Bobbi Carducci, Certified Caregiving Consultant, Certified Caregiving Educator, International Speaker on Caregiving Issues.

A Caregiver Asks: My husband left the house in the middle of the night. Other than locks or alarms how can I prevent him from doing this again?

For some, locks seem to present a challenge to the one in care and he or she becomes very ingenious in getting around them. Alarms can frighten and confuse those with dementia making them combative and suspicious increasing the stress for all involved.
Here are a few suggestions that have helped others in your situation:
1. Door decals are available that create the illusion of a bookcase in place of the door.

2. Painting the door to match the surrounding walls may work in place of a decal
3. Place dark colored rug in front of the door.  It can appear to be a hole in the floor that your husband will not want to cross.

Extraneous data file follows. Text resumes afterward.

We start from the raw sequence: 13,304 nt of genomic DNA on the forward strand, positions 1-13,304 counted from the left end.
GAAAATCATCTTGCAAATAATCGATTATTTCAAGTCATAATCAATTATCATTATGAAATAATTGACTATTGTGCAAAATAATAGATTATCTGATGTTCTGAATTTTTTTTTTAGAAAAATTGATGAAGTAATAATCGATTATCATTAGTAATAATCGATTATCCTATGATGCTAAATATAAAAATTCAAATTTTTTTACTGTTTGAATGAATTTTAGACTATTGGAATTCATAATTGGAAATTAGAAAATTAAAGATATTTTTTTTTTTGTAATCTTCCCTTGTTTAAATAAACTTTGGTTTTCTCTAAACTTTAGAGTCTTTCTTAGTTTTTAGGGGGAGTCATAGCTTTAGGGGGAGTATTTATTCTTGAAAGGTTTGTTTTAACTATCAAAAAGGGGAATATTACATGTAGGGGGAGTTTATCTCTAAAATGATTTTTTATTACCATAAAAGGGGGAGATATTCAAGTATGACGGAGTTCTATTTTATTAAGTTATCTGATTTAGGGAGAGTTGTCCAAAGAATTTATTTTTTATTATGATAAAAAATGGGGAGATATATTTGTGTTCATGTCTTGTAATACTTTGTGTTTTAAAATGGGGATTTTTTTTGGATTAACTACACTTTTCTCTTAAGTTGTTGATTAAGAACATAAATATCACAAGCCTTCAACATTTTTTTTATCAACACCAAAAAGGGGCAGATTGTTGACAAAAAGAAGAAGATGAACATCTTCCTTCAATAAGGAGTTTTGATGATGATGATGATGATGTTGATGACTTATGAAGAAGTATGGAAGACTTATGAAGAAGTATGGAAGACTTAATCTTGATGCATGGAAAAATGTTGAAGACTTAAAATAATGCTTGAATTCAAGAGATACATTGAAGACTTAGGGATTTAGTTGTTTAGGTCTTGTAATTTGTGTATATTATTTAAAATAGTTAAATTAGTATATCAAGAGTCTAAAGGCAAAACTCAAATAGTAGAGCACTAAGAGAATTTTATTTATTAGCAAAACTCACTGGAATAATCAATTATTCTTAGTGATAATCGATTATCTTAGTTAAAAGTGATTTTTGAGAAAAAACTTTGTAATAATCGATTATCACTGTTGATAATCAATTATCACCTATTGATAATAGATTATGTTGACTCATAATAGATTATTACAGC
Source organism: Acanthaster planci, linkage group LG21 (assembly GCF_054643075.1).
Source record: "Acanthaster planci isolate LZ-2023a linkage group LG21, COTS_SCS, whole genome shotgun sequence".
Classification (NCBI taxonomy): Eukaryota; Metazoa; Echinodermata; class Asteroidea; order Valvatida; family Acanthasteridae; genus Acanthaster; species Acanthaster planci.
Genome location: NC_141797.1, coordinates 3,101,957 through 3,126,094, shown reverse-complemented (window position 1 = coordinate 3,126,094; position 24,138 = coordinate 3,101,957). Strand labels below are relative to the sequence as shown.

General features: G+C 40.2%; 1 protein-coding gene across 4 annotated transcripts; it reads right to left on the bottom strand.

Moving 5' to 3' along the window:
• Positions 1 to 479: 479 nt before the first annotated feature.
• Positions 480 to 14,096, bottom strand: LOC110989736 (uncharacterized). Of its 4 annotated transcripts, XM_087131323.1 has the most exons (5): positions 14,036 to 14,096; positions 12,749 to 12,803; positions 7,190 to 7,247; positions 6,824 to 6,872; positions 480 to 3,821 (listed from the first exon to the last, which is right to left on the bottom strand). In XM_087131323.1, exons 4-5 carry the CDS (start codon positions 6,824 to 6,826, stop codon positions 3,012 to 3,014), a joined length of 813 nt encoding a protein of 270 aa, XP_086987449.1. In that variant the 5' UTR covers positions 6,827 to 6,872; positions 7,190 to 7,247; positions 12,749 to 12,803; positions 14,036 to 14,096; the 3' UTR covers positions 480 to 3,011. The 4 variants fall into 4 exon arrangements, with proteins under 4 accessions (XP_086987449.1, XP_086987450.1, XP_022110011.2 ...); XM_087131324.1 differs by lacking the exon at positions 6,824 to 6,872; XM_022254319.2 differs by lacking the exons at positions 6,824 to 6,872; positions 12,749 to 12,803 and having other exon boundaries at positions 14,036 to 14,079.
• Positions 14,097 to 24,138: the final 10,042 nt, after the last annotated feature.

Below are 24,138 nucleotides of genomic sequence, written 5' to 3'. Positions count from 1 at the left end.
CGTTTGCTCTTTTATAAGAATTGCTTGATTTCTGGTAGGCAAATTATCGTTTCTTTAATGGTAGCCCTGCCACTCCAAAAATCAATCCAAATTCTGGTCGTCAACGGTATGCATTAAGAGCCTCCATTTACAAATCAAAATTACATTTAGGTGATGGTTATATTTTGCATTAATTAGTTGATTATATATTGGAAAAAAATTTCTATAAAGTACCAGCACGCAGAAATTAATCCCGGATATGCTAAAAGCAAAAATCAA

If this is happening during the day as well, perhaps going for a short walk or drive with him will get him out of the house long enough to feel better.
1.  Sitting all day, every day gets boring. If the one in your care can walk a bit, perhaps a short walk around the house at the end of the day will help.

2.  Ask him where he is going. His answer will provide some insight as to where his mind has taken him. If possible, enter his world and ask him about that time or place. You may hear some very special memories.
If none of these suggestions work you may have to use a lock or alarm. It doesn’t mean you would be doing anything wrong. It means the disease has progressed to a new level.

1. Locks can be placed high on the door and painted to match the color around them making them hard to see and more difficult to get around.
2. Notify local law enforcement and first responders that a person in your home has dementia and you may need assistance if he or she should wander away. Be sure to remind the dispatcher when you call for help.
There is never one solution that works for everyone with dementia. Feel free to share your suggestions here. Caregivers sharing information makes us all a bit wiser.

Bobbi Carducci, CCC, CCE